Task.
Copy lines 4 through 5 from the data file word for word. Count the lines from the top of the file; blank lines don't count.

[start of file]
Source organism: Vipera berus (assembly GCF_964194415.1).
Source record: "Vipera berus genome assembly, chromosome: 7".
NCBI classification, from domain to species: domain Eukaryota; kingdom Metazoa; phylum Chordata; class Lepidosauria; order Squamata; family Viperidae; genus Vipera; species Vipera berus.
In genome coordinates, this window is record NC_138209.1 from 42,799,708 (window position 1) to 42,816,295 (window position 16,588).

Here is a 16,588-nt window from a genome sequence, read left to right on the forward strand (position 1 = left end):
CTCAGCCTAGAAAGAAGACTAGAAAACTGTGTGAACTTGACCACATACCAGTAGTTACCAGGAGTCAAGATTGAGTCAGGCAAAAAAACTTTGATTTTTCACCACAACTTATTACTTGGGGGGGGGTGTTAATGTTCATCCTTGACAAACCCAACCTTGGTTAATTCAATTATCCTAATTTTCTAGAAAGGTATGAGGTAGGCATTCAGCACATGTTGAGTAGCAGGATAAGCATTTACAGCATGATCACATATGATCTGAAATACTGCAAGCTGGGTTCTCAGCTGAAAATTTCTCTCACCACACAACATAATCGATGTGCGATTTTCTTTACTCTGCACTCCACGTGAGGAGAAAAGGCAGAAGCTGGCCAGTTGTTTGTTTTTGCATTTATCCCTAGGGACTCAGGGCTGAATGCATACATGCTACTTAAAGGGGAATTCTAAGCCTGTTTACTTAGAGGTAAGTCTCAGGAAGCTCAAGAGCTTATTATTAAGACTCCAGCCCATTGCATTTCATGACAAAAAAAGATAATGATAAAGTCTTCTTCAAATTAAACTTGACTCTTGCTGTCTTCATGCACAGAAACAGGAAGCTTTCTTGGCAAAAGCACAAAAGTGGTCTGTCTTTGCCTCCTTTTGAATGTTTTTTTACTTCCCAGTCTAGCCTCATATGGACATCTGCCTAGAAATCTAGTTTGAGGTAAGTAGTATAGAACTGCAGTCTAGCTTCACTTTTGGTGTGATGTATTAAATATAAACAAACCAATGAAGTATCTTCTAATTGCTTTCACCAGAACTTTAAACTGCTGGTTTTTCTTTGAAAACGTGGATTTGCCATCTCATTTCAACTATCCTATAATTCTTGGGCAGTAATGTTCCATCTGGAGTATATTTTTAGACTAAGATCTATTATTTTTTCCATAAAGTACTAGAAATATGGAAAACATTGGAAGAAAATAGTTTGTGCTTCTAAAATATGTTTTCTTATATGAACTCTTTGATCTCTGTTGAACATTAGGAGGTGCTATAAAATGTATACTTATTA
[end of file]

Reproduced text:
In genome coordinates, this window is record NC_138209.1 from 42,799,708 (window position 1) to 42,816,295 (window position 16,588).

Here is a 16,588-nt window from a genome sequence, read left to right on the forward strand (position 1 = left end):